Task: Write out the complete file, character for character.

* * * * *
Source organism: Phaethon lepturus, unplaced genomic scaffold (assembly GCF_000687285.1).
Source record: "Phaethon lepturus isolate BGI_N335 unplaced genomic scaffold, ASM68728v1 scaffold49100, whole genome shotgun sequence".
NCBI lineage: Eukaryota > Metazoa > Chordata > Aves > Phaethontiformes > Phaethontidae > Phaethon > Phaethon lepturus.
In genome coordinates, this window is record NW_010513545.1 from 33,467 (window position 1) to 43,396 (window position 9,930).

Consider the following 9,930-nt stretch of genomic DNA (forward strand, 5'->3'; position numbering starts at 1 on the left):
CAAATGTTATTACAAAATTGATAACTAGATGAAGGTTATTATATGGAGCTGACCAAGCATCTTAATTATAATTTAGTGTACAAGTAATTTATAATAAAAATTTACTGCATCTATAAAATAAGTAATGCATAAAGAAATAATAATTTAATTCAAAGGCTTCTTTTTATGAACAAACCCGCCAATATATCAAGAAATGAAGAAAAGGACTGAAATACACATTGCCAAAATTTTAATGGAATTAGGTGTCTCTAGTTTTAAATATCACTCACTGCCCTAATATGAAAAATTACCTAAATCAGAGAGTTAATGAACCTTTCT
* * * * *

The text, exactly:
Source organism: Phaethon lepturus, unplaced genomic scaffold (assembly GCF_000687285.1).
Source record: "Phaethon lepturus isolate BGI_N335 unplaced genomic scaffold, ASM68728v1 scaffold49100, whole genome shotgun sequence".
NCBI lineage: Eukaryota > Metazoa > Chordata > Aves > Phaethontiformes > Phaethontidae > Phaethon > Phaethon lepturus.
In genome coordinates, this window is record NW_010513545.1 from 33,467 (window position 1) to 43,396 (window position 9,930).

Consider the following 9,930-nt stretch of genomic DNA (forward strand, 5'->3'; position numbering starts at 1 on the left):
CAAATGTTATTACAAAATTGATAACTAGATGAAGGTTATTATATGGAGCTGACCAAGCATCTTAATTATAATTTAGTGTACAAGTAATTTATAATAAAAATTTACTGCATCTATAAAATAAGTAATGCATAAAGAAATAATAATTTAATTCAAAGGCTTCTTTTTATGAACAAACCCGCCAATATATCAAGAAATGAAGAAAAGGACTGAAATACACATTGCCAAAATTTTAATGGAATTAGGTGTCTCTAGTTTTAAATATCACTCACTGCCCTAATATGAAAAATTACCTAAATCAGAGAGTTAATGAACCTTTCT